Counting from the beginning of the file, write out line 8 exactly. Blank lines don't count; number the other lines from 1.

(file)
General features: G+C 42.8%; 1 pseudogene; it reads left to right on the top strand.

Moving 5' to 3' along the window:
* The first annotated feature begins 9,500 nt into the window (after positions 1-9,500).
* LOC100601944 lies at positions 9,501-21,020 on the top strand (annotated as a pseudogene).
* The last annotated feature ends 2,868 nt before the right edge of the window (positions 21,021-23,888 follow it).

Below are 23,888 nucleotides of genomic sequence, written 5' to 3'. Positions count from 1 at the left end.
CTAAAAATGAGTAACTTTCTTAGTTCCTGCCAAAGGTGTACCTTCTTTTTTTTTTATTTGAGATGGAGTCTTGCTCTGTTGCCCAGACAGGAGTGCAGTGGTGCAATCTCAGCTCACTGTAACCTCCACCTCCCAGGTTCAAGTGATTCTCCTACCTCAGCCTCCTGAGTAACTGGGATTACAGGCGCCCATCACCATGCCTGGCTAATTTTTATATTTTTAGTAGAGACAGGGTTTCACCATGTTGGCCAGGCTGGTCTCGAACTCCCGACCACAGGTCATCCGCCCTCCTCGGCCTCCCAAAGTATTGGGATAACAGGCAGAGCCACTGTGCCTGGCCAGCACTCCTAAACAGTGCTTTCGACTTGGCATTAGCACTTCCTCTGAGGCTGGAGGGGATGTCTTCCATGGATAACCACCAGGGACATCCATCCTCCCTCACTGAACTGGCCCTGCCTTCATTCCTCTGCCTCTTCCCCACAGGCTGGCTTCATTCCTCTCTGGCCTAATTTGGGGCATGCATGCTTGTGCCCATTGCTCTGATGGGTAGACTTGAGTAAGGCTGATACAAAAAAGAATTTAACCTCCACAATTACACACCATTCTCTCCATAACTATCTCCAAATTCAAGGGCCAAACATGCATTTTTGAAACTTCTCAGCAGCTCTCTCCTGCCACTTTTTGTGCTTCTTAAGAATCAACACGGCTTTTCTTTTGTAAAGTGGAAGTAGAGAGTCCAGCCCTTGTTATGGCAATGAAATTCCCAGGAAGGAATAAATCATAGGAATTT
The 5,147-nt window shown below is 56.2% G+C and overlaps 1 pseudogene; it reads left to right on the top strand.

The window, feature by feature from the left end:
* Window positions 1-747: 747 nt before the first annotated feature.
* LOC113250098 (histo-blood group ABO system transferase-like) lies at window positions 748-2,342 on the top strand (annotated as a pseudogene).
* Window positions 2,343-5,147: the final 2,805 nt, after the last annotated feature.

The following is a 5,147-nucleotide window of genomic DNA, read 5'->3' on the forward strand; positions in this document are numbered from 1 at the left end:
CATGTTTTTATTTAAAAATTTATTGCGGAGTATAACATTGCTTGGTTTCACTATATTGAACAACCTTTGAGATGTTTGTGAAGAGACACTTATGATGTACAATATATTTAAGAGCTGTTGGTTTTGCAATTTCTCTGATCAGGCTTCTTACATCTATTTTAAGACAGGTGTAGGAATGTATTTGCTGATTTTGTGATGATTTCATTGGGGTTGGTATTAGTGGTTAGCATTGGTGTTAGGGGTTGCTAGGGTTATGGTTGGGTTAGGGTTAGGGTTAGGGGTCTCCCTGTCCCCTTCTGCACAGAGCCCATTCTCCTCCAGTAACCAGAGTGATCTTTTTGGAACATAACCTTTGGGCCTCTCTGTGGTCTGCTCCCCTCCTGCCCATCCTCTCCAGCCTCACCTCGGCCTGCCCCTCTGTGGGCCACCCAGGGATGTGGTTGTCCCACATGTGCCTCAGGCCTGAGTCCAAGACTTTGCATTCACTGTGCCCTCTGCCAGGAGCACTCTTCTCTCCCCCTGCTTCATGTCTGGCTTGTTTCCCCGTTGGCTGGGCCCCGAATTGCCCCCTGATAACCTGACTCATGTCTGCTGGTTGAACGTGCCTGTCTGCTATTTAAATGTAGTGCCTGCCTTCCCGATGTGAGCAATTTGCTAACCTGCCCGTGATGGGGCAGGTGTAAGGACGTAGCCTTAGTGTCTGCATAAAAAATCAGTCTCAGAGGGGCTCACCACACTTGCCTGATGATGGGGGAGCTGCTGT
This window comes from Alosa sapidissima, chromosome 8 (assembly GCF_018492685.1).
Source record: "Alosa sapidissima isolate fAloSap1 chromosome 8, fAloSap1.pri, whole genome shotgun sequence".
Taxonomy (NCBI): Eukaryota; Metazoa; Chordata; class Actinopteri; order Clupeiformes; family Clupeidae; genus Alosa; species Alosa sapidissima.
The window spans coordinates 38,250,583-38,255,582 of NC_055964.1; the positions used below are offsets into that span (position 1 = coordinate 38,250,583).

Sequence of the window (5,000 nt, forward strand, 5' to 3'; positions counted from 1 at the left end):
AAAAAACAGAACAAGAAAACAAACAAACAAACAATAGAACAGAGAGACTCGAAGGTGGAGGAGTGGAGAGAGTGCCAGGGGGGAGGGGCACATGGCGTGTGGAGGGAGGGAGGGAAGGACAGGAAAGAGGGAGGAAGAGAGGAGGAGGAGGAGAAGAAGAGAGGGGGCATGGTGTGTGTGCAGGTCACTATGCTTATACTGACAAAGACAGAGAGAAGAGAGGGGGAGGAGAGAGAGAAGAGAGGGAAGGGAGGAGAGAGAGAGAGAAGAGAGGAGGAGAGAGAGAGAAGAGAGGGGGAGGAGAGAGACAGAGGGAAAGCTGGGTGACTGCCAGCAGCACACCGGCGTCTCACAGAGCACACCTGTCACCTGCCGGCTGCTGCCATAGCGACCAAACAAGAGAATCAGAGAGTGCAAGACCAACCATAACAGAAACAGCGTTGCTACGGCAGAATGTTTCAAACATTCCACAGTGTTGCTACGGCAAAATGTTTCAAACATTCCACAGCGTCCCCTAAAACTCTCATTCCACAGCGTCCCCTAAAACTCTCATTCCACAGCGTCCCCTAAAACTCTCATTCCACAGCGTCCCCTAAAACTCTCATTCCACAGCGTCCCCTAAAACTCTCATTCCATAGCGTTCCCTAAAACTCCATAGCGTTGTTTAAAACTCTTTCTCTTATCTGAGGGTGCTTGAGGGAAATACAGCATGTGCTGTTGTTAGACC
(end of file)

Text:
The 5,147-nt window shown below is 56.2% G+C and overlaps 1 pseudogene; it reads left to right on the top strand.